• It should be appreciated that the following is not a comprehensive list, but is only representative of some common taste flavorants, plus some sensation producing flavorants. Examples of taste and sensation producing flavorants include, artificial sweeteners, glutamic acid salts, glycine salts, guanylic acid salts, inosinic acid salts, ribonucleotide salts, and organic acids, including acetic acid, citric acid, malic acid, tartaric acid, polyphenolics, and so on.
  • It should also be appreciated that the following is not a comprehensive list, but is only exemplary of common flavor aromatics. There are thousands of molecular compounds that may be combined or used independently to create a particular desired flavor. A few representative examples of common flavor aromatics include isoamyl acetate (banana), cinnamic aldehyde (cinnamon), ethyl propionate (fruity), limonene (orange), ethyl-(E,Z)-2,4-decadienoate (pear), allyl hexanoate (pineapple), ethyl maltol (sugar, cotton candy), methyl salicylate (wintergreen), and mixtures thereof.
  • Emitting
  • For purposes of this invention, the term “emitting” as appearing in the specification and claims is intended to mean volatilization. Emitting is the release of molecules from a substrate. Emitting is proportional to the vapor pressure of molecules of flavorant, and the like. Preferred flavorants for use according to the invention should be volatile enough to effect vapor phase flavor transfer. The rate at which the flavorant emits is governed by the diffusivity of the volatiles from the stabilized form. Thus, if the stabilizer is an adsorbent that is placed in a containment device, diffusivity is regulated by the porosity of a surface of the containment device. Greater diffusion can be achieved by increasing porosity, thus increasing the rate of flavor emission. The same principle holds if the stabilizer is a resin, hydrocolloid, or other complex carbohydrate or protein capable of entraining the flavor.
  • Additional factors affecting the emission rate of the flavorant include the overall concentration of the flavorant in the stabilized form, and the vapor pressure of the flavorant as modified by the stabilizer. In the case of the concentration, if there is a higher concentration gradient between the ambient environment and the stabilized form, it is more likely that the flavorant will volatize from the stabilizer and diffuses into the environment. The vapor pressure of the flavorant is an inherent property of the flavorant used, but it is modified by the stabilizer. Since the stabilizer has a degree of affinity for the flavorant, this decreases the degree of volatilization of the flavorant into the environment versus its non-stabilized form.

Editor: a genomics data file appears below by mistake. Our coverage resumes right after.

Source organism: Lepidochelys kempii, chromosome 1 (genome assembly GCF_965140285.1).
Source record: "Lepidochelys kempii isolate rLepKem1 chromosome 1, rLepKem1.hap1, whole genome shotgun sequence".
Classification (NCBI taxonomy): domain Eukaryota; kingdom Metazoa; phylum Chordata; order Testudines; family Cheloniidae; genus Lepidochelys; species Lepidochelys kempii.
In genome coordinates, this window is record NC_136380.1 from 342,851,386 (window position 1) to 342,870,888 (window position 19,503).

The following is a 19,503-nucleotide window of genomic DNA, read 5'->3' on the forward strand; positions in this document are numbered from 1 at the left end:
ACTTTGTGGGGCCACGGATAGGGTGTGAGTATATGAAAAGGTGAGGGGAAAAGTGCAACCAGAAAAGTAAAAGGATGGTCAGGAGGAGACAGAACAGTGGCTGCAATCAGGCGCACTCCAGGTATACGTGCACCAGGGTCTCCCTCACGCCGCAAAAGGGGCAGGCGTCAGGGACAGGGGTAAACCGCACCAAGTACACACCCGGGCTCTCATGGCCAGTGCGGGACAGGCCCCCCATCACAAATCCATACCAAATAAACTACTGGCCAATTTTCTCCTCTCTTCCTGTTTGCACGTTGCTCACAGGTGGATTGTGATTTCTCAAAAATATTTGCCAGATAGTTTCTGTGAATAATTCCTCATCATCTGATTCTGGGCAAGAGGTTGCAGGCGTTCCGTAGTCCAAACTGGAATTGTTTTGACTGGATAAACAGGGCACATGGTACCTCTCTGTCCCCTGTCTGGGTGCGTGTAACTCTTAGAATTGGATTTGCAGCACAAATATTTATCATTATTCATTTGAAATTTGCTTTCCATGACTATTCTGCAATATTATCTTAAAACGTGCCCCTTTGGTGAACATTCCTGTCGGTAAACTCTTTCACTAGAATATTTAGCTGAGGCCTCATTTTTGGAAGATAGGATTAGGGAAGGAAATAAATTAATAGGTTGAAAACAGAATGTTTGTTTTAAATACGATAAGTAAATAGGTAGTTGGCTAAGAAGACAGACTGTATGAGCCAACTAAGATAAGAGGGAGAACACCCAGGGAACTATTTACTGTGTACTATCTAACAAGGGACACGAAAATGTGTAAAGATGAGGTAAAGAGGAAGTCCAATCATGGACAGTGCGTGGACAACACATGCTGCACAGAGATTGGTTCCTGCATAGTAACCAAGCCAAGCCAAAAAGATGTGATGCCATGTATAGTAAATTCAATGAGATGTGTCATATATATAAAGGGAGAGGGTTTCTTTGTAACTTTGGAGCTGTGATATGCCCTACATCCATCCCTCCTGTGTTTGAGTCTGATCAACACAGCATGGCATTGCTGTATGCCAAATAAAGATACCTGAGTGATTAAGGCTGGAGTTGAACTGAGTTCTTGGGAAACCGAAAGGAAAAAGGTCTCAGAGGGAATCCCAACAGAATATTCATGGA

• Stabilization
  • Stabilization means that a liquid flavorant is immobilized, solidified, encapsulated, or otherwise converted into a solid or semi-solid form, without the use of heat or other processes that would change or degrade the flavorant, or diminish the flavorant's intensity. A major thrust of the invention resides in the “stabilization” of the flavorant in a manner that the original flavorant is delivered chemically unmodified in a sufficient amount to the enclosed environment, e.g., headspace of a closed package, and also be absorbed by the enclosed product, e.g., foodstuff, such as tortilla chips, potato chips and crisps, cakes, cookies, baked foods, fried foods, and so on. Thus, “stabilization” according to the present invention should allow flavorant to readily volatilize and transfer to the enclosed environment and product contained therein. Preferred methods of stabilization according to the present invention include agents suitable to encapsulate/stabilize the flavorant in such a manner, so it is immobilized prior to use, but also be capable of allowing the flavorant to volatilize, without substantially altering its composition, from the matrix of the stabilizer when introduced into a food package; for example, for enhancing the natural aroma (smell) and taste (flavor) of the packaged foodstuff, especially when the packaged foodstuff is initially opened by the consumer. It should be appreciated that one of the benefits of a present invention “stabilized” flavorant is that the flavorant may be handled as a solid paste, block, granules or coating. It should be appreciated that the flavorant is released and absorbed over a time period of three hundred sixty-five (365) days or more, preferably, the flavorant is released and absorbed over a time period of about one (1) day to about thirty (30) days.